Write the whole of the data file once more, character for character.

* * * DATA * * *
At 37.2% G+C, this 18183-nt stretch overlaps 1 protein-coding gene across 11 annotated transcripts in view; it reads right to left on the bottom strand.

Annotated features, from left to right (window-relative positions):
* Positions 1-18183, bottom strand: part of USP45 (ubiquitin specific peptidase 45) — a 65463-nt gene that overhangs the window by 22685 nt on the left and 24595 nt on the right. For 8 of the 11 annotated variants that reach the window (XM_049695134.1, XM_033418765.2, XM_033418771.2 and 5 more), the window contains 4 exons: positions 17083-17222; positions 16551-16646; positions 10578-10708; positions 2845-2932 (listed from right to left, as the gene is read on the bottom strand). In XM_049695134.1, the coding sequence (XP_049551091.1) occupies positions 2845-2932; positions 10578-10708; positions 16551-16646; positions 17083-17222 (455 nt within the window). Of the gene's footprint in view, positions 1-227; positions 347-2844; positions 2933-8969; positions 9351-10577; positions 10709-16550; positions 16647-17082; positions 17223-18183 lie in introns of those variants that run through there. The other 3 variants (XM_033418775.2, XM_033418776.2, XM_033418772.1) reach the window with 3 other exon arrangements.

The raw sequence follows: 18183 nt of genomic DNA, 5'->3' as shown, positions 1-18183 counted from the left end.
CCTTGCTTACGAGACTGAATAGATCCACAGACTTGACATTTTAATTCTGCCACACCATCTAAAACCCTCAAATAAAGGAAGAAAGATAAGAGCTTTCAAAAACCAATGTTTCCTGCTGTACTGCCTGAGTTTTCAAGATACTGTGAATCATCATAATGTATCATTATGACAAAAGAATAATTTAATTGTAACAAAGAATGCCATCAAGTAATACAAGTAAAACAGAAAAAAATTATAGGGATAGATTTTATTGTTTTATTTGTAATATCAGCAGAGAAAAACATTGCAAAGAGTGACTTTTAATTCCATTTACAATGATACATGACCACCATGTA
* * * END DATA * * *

At 37.2% G+C, this 18183-nt stretch overlaps 1 protein-coding gene across 11 annotated transcripts in view; it reads right to left on the bottom strand.

Annotated features, from left to right (window-relative positions):
* Positions 1-18183, bottom strand: part of USP45 (ubiquitin specific peptidase 45) — a 65463-nt gene that overhangs the window by 22685 nt on the left and 24595 nt on the right. For 8 of the 11 annotated variants that reach the window (XM_049695134.1, XM_033418765.2, XM_033418771.2 and 5 more), the window contains 4 exons: positions 17083-17222; positions 16551-16646; positions 10578-10708; positions 2845-2932 (listed from right to left, as the gene is read on the bottom strand). In XM_049695134.1, the coding sequence (XP_049551091.1) occupies positions 2845-2932; positions 10578-10708; positions 16551-16646; positions 17083-17222 (455 nt within the window). Of the gene's footprint in view, positions 1-227; positions 347-2844; positions 2933-8969; positions 9351-10577; positions 10709-16550; positions 16647-17082; positions 17223-18183 lie in introns of those variants that run through there. The other 3 variants (XM_033418775.2, XM_033418776.2, XM_033418772.1) reach the window with 3 other exon arrangements.

The raw sequence follows: 18183 nt of genomic DNA, 5'->3' as shown, positions 1-18183 counted from the left end.
CCTTGCTTACGAGACTGAATAGATCCACAGACTTGACATTTTAATTCTGCCACACCATCTAAAACCCTCAAATAAAGGAAGAAAGATAAGAGCTTTCAAAAACCAATGTTTCCTGCTGTACTGCCTGAGTTTTCAAGATACTGTGAATCATCATAATGTATCATTATGACAAAAGAATAATTTAATTGTAACAAAGAATGCCATCAAGTAATACAAGTAAAACAGAAAAAAATTATAGGGATAGATTTTATTGTTTTATTTGTAATATCAGCAGAGAAAAACATTGCAAAGAGTGACTTTTAATTCCATTTACAATGATACATGACCACCATGTA